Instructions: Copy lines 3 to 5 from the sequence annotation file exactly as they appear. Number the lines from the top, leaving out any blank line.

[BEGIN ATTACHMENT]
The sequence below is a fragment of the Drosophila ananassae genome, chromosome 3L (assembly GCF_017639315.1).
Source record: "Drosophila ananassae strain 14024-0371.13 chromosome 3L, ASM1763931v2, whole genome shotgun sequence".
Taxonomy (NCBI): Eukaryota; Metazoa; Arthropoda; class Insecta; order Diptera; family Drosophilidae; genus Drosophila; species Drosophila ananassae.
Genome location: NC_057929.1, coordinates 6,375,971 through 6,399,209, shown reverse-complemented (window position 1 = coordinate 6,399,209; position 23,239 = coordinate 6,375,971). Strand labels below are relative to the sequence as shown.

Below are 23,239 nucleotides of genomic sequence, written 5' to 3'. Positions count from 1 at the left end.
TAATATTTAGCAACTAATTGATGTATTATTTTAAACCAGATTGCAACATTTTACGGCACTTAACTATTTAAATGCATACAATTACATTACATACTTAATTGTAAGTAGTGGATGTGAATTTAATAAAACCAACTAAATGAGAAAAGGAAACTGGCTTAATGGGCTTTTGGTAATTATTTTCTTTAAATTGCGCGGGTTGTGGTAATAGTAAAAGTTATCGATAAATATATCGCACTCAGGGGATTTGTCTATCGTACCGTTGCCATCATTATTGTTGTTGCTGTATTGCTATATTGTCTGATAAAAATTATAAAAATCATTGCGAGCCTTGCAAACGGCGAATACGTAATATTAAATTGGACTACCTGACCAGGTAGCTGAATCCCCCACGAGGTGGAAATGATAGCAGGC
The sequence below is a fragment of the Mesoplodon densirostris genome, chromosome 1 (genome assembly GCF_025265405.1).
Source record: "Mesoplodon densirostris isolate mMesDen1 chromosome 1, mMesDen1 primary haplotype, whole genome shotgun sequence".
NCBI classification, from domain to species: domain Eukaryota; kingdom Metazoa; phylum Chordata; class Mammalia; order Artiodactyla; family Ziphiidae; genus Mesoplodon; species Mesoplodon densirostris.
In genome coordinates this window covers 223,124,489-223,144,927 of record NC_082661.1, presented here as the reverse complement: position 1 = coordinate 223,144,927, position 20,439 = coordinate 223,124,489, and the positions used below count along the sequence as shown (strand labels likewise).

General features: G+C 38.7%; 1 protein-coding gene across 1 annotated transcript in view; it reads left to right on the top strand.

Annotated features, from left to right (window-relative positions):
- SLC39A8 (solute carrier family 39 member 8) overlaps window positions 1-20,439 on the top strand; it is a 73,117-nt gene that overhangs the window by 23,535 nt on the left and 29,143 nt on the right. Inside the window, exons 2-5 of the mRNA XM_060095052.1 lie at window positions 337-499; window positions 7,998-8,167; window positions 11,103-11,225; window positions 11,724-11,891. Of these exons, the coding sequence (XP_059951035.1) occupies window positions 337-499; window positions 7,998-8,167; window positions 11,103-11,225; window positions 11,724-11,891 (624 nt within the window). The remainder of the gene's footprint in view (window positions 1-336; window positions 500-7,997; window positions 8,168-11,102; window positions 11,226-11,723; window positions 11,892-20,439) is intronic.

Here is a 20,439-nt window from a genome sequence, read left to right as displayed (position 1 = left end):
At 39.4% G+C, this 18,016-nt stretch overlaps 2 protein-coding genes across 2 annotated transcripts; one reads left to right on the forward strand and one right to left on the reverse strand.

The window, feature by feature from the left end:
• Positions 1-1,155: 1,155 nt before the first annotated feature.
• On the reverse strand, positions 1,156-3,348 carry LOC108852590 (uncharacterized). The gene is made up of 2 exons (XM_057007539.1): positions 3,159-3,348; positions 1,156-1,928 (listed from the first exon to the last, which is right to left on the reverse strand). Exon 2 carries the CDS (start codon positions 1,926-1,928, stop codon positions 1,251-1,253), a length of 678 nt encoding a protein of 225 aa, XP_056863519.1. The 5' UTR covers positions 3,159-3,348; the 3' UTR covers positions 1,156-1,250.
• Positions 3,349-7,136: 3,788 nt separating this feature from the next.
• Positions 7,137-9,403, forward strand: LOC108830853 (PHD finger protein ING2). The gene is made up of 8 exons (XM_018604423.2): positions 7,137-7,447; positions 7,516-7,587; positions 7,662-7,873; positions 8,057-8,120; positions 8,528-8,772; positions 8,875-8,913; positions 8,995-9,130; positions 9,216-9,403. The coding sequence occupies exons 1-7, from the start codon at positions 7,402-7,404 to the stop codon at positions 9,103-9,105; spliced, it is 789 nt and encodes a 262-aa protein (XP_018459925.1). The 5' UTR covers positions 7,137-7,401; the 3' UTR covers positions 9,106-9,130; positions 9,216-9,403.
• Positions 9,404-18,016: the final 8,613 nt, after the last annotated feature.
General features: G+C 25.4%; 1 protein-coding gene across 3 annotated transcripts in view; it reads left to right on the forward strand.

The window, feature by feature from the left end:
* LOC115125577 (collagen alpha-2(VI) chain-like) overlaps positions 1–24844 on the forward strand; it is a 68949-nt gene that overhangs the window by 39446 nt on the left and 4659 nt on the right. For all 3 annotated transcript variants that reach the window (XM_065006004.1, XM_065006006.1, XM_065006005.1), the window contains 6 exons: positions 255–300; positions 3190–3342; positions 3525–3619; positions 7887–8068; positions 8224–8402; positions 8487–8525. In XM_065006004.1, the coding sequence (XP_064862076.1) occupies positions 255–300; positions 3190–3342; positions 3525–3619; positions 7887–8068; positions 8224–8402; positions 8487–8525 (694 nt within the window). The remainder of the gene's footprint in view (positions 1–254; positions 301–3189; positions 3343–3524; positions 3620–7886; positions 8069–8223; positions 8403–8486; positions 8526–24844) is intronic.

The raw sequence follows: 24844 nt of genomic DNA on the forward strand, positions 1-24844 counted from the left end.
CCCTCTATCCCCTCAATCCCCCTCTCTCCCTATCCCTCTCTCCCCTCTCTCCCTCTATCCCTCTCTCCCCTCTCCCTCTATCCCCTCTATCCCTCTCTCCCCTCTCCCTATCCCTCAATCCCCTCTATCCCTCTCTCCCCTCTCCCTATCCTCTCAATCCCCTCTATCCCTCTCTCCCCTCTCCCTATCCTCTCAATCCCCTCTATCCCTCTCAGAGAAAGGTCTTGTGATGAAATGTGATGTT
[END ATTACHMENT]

Taxonomy (NCBI): Eukaryota; Metazoa; Arthropoda; class Insecta; order Diptera; family Drosophilidae; genus Drosophila; species Drosophila ananassae.
Genome location: NC_057929.1, coordinates 6,375,971 through 6,399,209, shown reverse-complemented (window position 1 = coordinate 6,399,209; position 23,239 = coordinate 6,375,971). Strand labels below are relative to the sequence as shown.

Below are 23,239 nucleotides of genomic sequence, written 5' to 3'. Positions count from 1 at the left end.